Immunology, Transplantation and Infectious diseases

Autoimmunity and vascular inflammation


Head of Unit

Angelo Manfredi


Inflammation is a homeostatic process triggered by microbial components and tissue damage. The ways in which the cells die, the cellular constituents reach the extracellular environment and are recognized by the cells of the immune system determine the effects of the inflammatory response in terms of:

  • tissue repair,
  • inflammatory damage that becomes chronic and self-sustaining.

Alterations in the early and late phases of the process, in particular in the phagocytic clearance of dead cells and debris, play a key role in systemic autoimmune diseases, wherein the altered response to these signals plays a role in both disease origin and in the amplification mechanism and acceleration of clinical features determining the specific characteristics of each disease. Persiste vascular inflammation, in particular, reflects a vicious circle through which inflammatory leucocytes are attracted and activate in the walls of the vessels that they further damage. Restoration of the regulatory network of signals that connect leucocytes, platelets and endothelial cells might be valuable to limit the noxious consequences of the process.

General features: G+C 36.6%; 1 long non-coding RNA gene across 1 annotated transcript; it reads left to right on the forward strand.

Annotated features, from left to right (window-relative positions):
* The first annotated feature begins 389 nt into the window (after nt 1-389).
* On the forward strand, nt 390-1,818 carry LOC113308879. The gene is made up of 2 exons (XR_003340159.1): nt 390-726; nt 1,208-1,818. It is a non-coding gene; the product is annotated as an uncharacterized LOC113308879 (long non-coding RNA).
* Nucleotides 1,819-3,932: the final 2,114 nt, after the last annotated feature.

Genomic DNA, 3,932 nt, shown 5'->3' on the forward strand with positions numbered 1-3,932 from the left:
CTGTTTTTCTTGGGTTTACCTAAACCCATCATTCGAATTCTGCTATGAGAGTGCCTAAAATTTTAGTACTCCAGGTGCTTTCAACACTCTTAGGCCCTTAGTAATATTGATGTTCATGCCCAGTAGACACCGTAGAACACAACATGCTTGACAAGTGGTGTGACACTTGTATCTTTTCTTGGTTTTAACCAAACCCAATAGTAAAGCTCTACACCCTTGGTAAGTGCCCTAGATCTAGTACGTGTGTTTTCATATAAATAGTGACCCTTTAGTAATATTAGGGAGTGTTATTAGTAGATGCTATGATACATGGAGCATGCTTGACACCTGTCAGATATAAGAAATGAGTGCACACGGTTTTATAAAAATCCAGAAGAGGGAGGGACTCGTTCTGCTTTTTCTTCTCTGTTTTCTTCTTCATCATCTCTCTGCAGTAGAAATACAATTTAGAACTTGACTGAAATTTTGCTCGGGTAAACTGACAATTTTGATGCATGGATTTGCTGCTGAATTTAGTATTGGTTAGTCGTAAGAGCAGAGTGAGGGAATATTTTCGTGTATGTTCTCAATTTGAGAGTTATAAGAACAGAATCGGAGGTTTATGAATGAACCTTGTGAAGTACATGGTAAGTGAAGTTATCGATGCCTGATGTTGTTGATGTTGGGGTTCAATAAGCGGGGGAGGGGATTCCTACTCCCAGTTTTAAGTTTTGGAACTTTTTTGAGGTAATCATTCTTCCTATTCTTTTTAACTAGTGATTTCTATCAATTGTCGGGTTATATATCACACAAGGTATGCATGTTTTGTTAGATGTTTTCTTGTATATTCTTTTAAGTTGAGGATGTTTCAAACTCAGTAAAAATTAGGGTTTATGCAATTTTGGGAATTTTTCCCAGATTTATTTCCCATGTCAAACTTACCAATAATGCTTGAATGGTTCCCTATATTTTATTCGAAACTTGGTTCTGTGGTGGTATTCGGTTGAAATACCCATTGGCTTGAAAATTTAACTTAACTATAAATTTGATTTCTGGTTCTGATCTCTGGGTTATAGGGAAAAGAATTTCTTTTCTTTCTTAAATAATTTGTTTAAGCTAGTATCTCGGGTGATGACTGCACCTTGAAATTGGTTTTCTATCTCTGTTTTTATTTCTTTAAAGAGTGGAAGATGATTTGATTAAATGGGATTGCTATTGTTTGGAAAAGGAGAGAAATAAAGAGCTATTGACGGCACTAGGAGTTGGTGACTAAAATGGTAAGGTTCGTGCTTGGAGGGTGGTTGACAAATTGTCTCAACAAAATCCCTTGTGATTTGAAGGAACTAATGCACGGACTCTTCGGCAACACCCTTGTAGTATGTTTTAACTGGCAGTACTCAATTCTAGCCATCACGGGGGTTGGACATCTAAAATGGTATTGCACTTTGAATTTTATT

Research activity

The group is particularly interested in the identification of molecular mechanisms that lead to the perpetuation of the inflammatory response and autoimmunity, with particular attention to the role of endogenous adjuvants released after necrosis (Pattern Molecular Damage-Associated, DAMPS, or Alarmine) and humoral innate immunity.